In the absence of a general anti-tax avoidance rule, numerous cross-border transactions in Indonesia are structured to minimise Indonesian tax. There are various specific anti-tax avoidance rules such as CFC and thin capitalisation, but the tax authorities are apparently worried that treaty abusive practices still occur. Back in 2005, the Indonesian tax authority commenced its efforts to combat those practices by issuing circular letters on beneficial ownership and a unilateral increase of withholding tax on interests paid to Dutch tax residents from 0% to 10%. As part of the reform process, the 2008 income tax law also explicitly defines a beneficial owner. A large number of those measures are considered less than successful, as there were many international tax disputes that were verified in court and decided in favour of the taxpayer.
On November 5 2009, the Director General of Taxation surprisingly slammed foreign investors by issuing two regulations that will take effect January 1 2010. Regulation 61 revokes an earlier circular letter on tax treaty application and requires all non-residents to provide a new model certificate of residence (COR) that if they wish to enjoy tax treaty benefits entered into by Indonesia and their resident country. Such a non-tax resident shall also not abuse the treaty and be the recipient of the income. The COR shall be attached to the monthly tax return of the resident payer and contain various declarations including the six abusive of treaty tests that are explained by Regulation 62 below.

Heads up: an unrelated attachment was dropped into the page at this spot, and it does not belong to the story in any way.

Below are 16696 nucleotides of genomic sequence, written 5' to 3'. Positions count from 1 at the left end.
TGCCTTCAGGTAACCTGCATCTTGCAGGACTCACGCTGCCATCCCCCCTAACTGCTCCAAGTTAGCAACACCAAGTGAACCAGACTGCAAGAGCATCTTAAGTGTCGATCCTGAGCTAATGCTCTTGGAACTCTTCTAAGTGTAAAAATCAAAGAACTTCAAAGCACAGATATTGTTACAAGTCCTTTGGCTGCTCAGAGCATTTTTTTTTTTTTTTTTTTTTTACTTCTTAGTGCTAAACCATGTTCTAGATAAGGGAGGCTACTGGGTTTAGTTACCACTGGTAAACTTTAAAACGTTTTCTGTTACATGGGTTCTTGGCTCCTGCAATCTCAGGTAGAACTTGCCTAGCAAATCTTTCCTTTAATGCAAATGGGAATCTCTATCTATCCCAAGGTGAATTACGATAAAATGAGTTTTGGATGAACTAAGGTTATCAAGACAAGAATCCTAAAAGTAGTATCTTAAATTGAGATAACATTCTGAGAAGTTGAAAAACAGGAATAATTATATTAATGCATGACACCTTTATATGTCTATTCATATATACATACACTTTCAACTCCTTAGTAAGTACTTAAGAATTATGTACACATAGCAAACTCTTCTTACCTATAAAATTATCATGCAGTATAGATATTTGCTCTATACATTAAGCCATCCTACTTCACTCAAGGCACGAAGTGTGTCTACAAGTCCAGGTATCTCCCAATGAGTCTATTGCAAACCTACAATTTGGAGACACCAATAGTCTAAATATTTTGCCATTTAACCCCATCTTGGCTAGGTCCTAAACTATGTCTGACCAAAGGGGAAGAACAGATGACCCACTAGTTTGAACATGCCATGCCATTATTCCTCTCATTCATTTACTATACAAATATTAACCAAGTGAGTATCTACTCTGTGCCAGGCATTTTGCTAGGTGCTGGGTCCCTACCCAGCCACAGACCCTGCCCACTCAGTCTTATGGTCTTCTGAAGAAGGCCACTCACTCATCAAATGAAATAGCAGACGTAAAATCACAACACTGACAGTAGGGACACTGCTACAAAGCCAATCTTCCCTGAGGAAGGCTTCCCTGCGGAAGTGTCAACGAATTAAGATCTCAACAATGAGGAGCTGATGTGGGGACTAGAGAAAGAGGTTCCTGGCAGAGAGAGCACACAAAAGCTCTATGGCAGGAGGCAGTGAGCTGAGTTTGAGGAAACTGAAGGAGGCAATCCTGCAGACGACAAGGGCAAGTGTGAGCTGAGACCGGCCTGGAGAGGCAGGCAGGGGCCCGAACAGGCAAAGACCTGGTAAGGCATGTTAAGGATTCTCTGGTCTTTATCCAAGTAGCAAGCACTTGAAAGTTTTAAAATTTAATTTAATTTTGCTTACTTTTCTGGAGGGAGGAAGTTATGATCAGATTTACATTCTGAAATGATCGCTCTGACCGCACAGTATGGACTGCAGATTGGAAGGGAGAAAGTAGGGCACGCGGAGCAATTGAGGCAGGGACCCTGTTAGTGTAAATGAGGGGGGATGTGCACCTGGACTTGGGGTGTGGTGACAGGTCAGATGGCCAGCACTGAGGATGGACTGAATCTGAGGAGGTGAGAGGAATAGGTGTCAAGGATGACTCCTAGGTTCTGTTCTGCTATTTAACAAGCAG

Regulation 62 clearly prohibits any application of the tax treaty if there is abuse, which is indicated by the following:
- A transaction is without economic substance and is used merely to obtain a benefit from a tax treaty.
- There is a difference between the economic substance of a transaction and the legal form of its structure, and it is used merely to obtain a benefit from a tax treaty.
- The recipient of the income is not the beneficial owner (an agent, nominee or conduit company).
If the non-resident is a company other than a bank or public company, it must meet the following requirements:
- The company is not established in the jurisdiction of the relevant treaty's counterparty merely to obtain the treaty benefits, and the transaction itself is not structured solely to take advantage of the treaty benefits.
- The company has independent management with sufficient authority to conduct its business.
- The company has employees.
- The company has an active operation or business.
- The company is subject to tax in its jurisdiction of residence on the Indonesia-sourced income.
- 50% or more of the company's income is not used to satisfy an obligation to another party in a form of interest, royalty or other reward.
Those two regulations immediately became the focus of attention for all foreign investors in Indonesia. Bondholders, lessors, shareholders, lenders, permanent establishments, and other non-residents must carefully monitor and anticipate the effects of those regulations. They should start by considering restructuring their existing investment or future proposed investment. Utilisation of mutual funds, commercial banks and other types of vehicles deemed appropriate, or derivative products in the structure, become an option to avoid unnecessary tax exposures.
Oene Marseille and Freddy Karyadi
© 2021 Euromoney Institutional Investor PLC. For help please see our FAQs.